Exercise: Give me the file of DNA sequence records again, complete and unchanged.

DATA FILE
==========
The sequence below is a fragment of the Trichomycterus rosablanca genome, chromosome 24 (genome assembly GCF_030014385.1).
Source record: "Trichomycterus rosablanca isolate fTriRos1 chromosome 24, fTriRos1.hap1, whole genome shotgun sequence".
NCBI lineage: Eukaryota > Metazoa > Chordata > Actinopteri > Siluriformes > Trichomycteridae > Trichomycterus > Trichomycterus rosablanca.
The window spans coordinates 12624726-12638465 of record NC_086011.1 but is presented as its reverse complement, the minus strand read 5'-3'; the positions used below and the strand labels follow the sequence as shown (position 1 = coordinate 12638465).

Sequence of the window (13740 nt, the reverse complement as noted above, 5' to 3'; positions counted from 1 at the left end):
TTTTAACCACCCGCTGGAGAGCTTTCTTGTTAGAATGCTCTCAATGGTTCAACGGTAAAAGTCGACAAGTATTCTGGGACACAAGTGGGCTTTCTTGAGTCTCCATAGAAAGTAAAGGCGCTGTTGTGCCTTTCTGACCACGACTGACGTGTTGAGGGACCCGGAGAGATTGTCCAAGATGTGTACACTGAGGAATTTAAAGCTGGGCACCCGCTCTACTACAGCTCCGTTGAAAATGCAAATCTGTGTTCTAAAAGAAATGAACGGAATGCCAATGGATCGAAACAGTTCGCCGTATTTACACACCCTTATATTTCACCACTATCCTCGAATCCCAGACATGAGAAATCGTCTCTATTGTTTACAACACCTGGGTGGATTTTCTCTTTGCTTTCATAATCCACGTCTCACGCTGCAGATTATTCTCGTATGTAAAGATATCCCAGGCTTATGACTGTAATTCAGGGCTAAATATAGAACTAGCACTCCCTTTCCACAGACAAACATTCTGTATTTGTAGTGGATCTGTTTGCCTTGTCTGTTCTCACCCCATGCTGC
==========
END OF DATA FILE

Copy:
The sequence below is a fragment of the Trichomycterus rosablanca genome, chromosome 24 (genome assembly GCF_030014385.1).
Source record: "Trichomycterus rosablanca isolate fTriRos1 chromosome 24, fTriRos1.hap1, whole genome shotgun sequence".
NCBI lineage: Eukaryota > Metazoa > Chordata > Actinopteri > Siluriformes > Trichomycteridae > Trichomycterus > Trichomycterus rosablanca.
The window spans coordinates 12624726-12638465 of record NC_086011.1 but is presented as its reverse complement, the minus strand read 5'-3'; the positions used below and the strand labels follow the sequence as shown (position 1 = coordinate 12638465).

Sequence of the window (13740 nt, the reverse complement as noted above, 5' to 3'; positions counted from 1 at the left end):
TTTTAACCACCCGCTGGAGAGCTTTCTTGTTAGAATGCTCTCAATGGTTCAACGGTAAAAGTCGACAAGTATTCTGGGACACAAGTGGGCTTTCTTGAGTCTCCATAGAAAGTAAAGGCGCTGTTGTGCCTTTCTGACCACGACTGACGTGTTGAGGGACCCGGAGAGATTGTCCAAGATGTGTACACTGAGGAATTTAAAGCTGGGCACCCGCTCTACTACAGCTCCGTTGAAAATGCAAATCTGTGTTCTAAAAGAAATGAACGGAATGCCAATGGATCGAAACAGTTCGCCGTATTTACACACCCTTATATTTCACCACTATCCTCGAATCCCAGACATGAGAAATCGTCTCTATTGTTTACAACACCTGGGTGGATTTTCTCTTTGCTTTCATAATCCACGTCTCACGCTGCAGATTATTCTCGTATGTAAAGATATCCCAGGCTTATGACTGTAATTCAGGGCTAAATATAGAACTAGCACTCCCTTTCCACAGACAAACATTCTGTATTTGTAGTGGATCTGTTTGCCTTGTCTGTTCTCACCCCATGCTGC